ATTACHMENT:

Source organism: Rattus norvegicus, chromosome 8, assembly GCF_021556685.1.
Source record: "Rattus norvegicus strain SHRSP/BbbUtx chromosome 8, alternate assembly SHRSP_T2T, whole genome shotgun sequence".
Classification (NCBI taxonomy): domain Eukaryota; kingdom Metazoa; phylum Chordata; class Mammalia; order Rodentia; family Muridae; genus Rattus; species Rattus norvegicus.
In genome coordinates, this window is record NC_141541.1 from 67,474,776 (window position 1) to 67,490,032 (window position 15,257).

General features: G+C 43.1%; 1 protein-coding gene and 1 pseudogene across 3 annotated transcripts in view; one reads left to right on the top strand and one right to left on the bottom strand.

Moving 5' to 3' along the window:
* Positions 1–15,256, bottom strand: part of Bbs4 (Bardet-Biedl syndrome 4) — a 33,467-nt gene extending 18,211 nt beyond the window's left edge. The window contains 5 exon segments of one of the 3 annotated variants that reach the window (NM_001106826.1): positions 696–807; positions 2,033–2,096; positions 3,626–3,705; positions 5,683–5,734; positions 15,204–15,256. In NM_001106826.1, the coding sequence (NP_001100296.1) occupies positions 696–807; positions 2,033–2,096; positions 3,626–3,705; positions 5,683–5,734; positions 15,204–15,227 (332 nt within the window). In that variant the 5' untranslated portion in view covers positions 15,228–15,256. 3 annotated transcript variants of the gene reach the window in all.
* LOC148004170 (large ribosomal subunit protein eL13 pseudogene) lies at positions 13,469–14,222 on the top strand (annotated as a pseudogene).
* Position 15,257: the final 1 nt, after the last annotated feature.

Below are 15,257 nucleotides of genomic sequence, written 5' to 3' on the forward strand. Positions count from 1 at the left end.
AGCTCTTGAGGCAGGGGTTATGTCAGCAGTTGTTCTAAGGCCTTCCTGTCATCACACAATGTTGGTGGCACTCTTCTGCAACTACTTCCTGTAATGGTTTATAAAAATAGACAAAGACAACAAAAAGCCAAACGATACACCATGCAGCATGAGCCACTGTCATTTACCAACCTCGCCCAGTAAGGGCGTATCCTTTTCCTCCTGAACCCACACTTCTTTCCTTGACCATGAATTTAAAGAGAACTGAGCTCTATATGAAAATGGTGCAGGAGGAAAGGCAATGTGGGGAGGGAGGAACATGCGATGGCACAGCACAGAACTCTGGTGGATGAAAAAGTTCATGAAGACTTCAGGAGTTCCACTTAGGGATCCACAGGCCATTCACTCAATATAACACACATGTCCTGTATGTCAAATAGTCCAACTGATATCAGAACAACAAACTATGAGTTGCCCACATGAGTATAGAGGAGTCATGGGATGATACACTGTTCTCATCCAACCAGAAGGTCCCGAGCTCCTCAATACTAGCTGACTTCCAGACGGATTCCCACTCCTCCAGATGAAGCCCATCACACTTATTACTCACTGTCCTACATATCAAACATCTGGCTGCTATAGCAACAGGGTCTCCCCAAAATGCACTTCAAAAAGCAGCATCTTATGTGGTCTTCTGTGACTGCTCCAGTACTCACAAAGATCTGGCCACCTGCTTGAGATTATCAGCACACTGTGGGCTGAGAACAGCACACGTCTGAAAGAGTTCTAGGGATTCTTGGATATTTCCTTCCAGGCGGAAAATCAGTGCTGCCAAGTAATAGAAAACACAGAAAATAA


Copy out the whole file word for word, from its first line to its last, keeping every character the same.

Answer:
Source organism: Rattus norvegicus, chromosome 8, assembly GCF_021556685.1.
Source record: "Rattus norvegicus strain SHRSP/BbbUtx chromosome 8, alternate assembly SHRSP_T2T, whole genome shotgun sequence".
Classification (NCBI taxonomy): domain Eukaryota; kingdom Metazoa; phylum Chordata; class Mammalia; order Rodentia; family Muridae; genus Rattus; species Rattus norvegicus.
In genome coordinates, this window is record NC_141541.1 from 67,474,776 (window position 1) to 67,490,032 (window position 15,257).

General features: G+C 43.1%; 1 protein-coding gene and 1 pseudogene across 3 annotated transcripts in view; one reads left to right on the top strand and one right to left on the bottom strand.

Moving 5' to 3' along the window:
* Positions 1–15,256, bottom strand: part of Bbs4 (Bardet-Biedl syndrome 4) — a 33,467-nt gene extending 18,211 nt beyond the window's left edge. The window contains 5 exon segments of one of the 3 annotated variants that reach the window (NM_001106826.1): positions 696–807; positions 2,033–2,096; positions 3,626–3,705; positions 5,683–5,734; positions 15,204–15,256. In NM_001106826.1, the coding sequence (NP_001100296.1) occupies positions 696–807; positions 2,033–2,096; positions 3,626–3,705; positions 5,683–5,734; positions 15,204–15,227 (332 nt within the window). In that variant the 5' untranslated portion in view covers positions 15,228–15,256. 3 annotated transcript variants of the gene reach the window in all.
* LOC148004170 (large ribosomal subunit protein eL13 pseudogene) lies at positions 13,469–14,222 on the top strand (annotated as a pseudogene).
* Position 15,257: the final 1 nt, after the last annotated feature.

Below are 15,257 nucleotides of genomic sequence, written 5' to 3' on the forward strand. Positions count from 1 at the left end.
AGCTCTTGAGGCAGGGGTTATGTCAGCAGTTGTTCTAAGGCCTTCCTGTCATCACACAATGTTGGTGGCACTCTTCTGCAACTACTTCCTGTAATGGTTTATAAAAATAGACAAAGACAACAAAAAGCCAAACGATACACCATGCAGCATGAGCCACTGTCATTTACCAACCTCGCCCAGTAAGGGCGTATCCTTTTCCTCCTGAACCCACACTTCTTTCCTTGACCATGAATTTAAAGAGAACTGAGCTCTATATGAAAATGGTGCAGGAGGAAAGGCAATGTGGGGAGGGAGGAACATGCGATGGCACAGCACAGAACTCTGGTGGATGAAAAAGTTCATGAAGACTTCAGGAGTTCCACTTAGGGATCCACAGGCCATTCACTCAATATAACACACATGTCCTGTATGTCAAATAGTCCAACTGATATCAGAACAACAAACTATGAGTTGCCCACATGAGTATAGAGGAGTCATGGGATGATACACTGTTCTCATCCAACCAGAAGGTCCCGAGCTCCTCAATACTAGCTGACTTCCAGACGGATTCCCACTCCTCCAGATGAAGCCCATCACACTTATTACTCACTGTCCTACATATCAAACATCTGGCTGCTATAGCAACAGGGTCTCCCCAAAATGCACTTCAAAAAGCAGCATCTTATGTGGTCTTCTGTGACTGCTCCAGTACTCACAAAGATCTGGCCACCTGCTTGAGATTATCAGCACACTGTGGGCTGAGAACAGCACACGTCTGAAAGAGTTCTAGGGATTCTTGGATATTTCCTTCCAGGCGGAAAATCAGTGCTGCCAAGTAATAGAAAACACAGAAAATAA